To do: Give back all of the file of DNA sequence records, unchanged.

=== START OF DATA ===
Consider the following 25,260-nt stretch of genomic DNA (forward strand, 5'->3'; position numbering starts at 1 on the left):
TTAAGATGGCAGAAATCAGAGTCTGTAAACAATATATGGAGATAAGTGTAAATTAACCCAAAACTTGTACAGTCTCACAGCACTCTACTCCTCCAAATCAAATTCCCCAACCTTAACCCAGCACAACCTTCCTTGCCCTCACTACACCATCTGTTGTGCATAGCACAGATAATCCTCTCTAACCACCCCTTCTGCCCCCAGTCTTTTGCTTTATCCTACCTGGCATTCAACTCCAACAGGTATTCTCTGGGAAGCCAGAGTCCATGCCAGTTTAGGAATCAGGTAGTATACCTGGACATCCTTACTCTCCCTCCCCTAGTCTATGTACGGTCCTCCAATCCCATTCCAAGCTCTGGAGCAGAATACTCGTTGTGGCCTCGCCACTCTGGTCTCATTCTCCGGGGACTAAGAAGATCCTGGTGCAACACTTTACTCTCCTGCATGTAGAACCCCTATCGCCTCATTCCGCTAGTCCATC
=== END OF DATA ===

Consider the following 25,260-nt stretch of genomic DNA (forward strand, 5'->3'; position numbering starts at 1 on the left):
TTAAGATGGCAGAAATCAGAGTCTGTAAACAATATATGGAGATAAGTGTAAATTAACCCAAAACTTGTACAGTCTCACAGCACTCTACTCCTCCAAATCAAATTCCCCAACCTTAACCCAGCACAACCTTCCTTGCCCTCACTACACCATCTGTTGTGCATAGCACAGATAATCCTCTCTAACCACCCCTTCTGCCCCCAGTCTTTTGCTTTATCCTACCTGGCATTCAACTCCAACAGGTATTCTCTGGGAAGCCAGAGTCCATGCCAGTTTAGGAATCAGGTAGTATACCTGGACATCCTTACTCTCCCTCCCCTAGTCTATGTACGGTCCTCCAATCCCATTCCAAGCTCTGGAGCAGAATACTCGTTGTGGCCTCGCCACTCTGGTCTCATTCTCCGGGGACTAAGAAGATCCTGGTGCAACACTTTACTCTCCTGCATGTAGAACCCCTATCGCCTCATTCCGCTAGTCCATC